How did painting influence photography?

Exhibition: How Painting Influences Photography

In the "Little History of Photography", Walter Benjamin wrote in 1931 that things developed so quickly after the invention of the photographic medium that by 1840 most miniature painters had already become professional photographers, but that this generation was gradually becoming, so Benjamin, in transition disappeared.

150 years later, an exhibition in the Städel Museum is directed against the forgetting of the influences of painting on photography. From this Wednesday to September 23, the focus will be on the influence of painting on the image production of contemporary photo art in the exhibition hall of the Graphic Collection and in the Metzler foyer.

Under the title: "Painting in Photography. Strategies of Appropriation", the show also poses the question of the role of the photographic medium in the Städel Museum, as Martin Engler, one of the two curators of the exhibition and head of the museum's collection of contemporary art, emphasizes.

Recently, a critic of the Frankfurter Allgemeine Zeitung wrote in relation to the recently opened high-profile double exhibition by Jeff Koons in the Liebieghaus and the Schirn Kunsthalle that museum directors only politely opened the door of their houses for what would have previously been codified as significant art elsewhere. One cannot blame this exhibition of 60 photographs.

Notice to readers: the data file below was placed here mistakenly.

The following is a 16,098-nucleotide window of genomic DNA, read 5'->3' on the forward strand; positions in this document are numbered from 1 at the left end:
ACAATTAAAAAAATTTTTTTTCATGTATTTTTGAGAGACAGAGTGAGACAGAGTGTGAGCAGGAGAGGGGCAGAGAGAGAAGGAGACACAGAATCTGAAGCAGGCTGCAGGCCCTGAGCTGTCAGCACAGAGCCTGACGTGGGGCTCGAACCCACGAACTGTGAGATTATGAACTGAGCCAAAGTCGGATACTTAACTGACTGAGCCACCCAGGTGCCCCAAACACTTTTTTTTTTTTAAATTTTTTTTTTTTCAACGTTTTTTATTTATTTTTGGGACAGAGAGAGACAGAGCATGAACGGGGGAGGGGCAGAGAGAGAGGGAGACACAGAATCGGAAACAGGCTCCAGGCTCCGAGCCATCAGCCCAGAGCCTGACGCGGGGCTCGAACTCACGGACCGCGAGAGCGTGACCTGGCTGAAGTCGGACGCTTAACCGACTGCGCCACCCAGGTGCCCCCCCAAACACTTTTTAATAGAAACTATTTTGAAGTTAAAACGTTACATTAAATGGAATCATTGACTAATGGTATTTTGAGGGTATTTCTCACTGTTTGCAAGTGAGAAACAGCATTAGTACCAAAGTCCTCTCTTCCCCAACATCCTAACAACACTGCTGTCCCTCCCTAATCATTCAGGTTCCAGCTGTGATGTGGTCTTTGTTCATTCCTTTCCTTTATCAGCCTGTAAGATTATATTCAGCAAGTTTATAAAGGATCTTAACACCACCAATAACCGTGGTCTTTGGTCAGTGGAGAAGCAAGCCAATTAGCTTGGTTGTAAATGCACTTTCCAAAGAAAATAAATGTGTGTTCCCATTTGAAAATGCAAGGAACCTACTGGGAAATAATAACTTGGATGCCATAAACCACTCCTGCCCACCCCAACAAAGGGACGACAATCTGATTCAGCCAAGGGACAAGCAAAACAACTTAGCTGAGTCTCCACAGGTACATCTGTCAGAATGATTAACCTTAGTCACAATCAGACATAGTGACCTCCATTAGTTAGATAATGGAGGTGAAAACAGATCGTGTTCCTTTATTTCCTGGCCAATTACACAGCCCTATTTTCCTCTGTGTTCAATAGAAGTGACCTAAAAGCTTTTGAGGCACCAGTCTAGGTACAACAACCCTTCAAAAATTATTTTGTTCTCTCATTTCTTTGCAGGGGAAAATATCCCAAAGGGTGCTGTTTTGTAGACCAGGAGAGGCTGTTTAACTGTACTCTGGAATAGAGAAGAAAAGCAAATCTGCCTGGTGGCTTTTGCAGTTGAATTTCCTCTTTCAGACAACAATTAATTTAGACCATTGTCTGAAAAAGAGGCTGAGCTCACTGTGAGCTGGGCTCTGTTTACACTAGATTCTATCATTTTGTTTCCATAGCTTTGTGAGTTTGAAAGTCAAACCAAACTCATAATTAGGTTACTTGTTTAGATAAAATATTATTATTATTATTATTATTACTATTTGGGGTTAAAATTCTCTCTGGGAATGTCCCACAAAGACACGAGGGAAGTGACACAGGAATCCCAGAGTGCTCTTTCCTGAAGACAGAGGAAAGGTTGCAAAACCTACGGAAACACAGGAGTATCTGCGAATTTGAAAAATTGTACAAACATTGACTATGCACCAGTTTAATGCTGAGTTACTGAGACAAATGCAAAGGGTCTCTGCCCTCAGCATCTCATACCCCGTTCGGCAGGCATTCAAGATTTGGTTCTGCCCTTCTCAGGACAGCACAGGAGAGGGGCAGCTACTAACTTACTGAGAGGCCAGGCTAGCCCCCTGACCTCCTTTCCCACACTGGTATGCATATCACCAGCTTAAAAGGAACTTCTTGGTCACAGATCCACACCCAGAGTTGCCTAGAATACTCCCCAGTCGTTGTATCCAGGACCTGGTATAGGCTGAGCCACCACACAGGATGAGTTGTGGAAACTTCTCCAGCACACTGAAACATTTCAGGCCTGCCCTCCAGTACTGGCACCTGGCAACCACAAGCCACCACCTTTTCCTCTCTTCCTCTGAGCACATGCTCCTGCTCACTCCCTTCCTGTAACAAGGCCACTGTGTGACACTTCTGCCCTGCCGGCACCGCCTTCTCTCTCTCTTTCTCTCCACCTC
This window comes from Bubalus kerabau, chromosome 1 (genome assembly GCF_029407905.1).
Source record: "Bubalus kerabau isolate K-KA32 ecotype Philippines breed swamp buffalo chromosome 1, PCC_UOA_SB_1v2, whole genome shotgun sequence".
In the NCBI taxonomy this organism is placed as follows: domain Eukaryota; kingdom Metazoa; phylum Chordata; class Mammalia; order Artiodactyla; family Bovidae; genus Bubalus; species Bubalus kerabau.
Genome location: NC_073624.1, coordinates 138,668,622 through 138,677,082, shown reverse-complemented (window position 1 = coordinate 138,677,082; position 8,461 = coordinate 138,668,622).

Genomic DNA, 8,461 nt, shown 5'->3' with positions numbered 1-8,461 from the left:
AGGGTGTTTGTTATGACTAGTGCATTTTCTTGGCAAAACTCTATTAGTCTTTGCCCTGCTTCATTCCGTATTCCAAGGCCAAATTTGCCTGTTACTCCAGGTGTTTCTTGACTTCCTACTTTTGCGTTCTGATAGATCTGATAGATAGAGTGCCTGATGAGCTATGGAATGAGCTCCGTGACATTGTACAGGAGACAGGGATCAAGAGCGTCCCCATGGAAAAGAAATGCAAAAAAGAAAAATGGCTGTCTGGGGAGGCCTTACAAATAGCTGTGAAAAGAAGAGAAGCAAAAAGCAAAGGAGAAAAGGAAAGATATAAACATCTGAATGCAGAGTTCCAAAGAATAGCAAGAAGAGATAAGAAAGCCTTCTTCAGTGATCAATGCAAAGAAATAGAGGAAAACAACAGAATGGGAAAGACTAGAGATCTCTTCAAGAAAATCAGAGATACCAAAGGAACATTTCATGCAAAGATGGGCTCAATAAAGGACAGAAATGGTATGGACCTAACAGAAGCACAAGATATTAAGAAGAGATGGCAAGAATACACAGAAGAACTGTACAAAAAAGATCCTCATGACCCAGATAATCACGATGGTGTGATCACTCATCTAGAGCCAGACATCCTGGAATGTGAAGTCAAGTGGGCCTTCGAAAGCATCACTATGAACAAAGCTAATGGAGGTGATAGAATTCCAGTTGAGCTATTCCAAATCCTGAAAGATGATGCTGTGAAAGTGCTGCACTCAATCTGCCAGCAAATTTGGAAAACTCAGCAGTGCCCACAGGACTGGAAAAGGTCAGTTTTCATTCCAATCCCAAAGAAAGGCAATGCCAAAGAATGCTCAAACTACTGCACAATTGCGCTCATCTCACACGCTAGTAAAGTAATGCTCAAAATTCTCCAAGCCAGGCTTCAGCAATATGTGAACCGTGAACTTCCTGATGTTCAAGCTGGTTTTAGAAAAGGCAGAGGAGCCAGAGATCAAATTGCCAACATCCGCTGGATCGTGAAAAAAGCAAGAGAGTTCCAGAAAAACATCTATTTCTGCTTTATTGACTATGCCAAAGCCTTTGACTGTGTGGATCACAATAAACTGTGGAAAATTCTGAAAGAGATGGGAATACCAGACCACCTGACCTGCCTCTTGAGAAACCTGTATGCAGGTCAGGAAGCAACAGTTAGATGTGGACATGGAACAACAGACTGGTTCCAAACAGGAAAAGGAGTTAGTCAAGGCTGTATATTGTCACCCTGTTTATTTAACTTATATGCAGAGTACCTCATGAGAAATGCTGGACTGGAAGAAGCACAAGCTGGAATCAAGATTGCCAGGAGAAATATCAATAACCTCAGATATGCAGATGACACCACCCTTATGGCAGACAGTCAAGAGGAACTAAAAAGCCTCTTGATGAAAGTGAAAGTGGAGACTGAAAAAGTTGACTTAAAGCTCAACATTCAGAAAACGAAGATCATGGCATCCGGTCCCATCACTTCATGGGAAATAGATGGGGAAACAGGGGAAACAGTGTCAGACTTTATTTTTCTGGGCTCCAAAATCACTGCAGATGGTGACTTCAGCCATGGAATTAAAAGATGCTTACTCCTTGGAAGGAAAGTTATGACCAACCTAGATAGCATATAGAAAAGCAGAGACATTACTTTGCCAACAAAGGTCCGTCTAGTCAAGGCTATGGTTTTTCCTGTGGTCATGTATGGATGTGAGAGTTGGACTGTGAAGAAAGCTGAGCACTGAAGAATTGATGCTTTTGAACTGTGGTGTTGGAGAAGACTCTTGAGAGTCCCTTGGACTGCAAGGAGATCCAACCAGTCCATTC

Most of the works are objects from the company's own collection and items on loan from the DZ Bank art collection. Max Hollein, director of the Städel, also emphasizes the collection character of the show: "Photography is an important part of the Staedel art collection."

In collaboration with the Frankfurt Institute for Art History, curator Carolin Köchling succeeded in the show in spanning early examples of the adaptation of painterly techniques for photographic practice, such as László Moholy-Nagy's photograms from the 1920s and contemporary ones Positions like "Substrate" from Thomas Ruff's photo series that do not hide their painterly quality.

Misjudgments that locate reality in a photograph want to thwart works by artists whose motifs suddenly revert to the history of painting. Like the staged photograph "Picture for Woman" by Jeff Walls. As one of the main works in the exhibition, it does not hide its role model, Edouard Manet's painting "Un bar aux Folies-Bergére".

The entire photograph is a reflection. The woman in the foreground does not look at the viewer, as it should be, but looks in the mirror. In this self-reflection, Wall holds a mirror in front of the photography and the camera itself.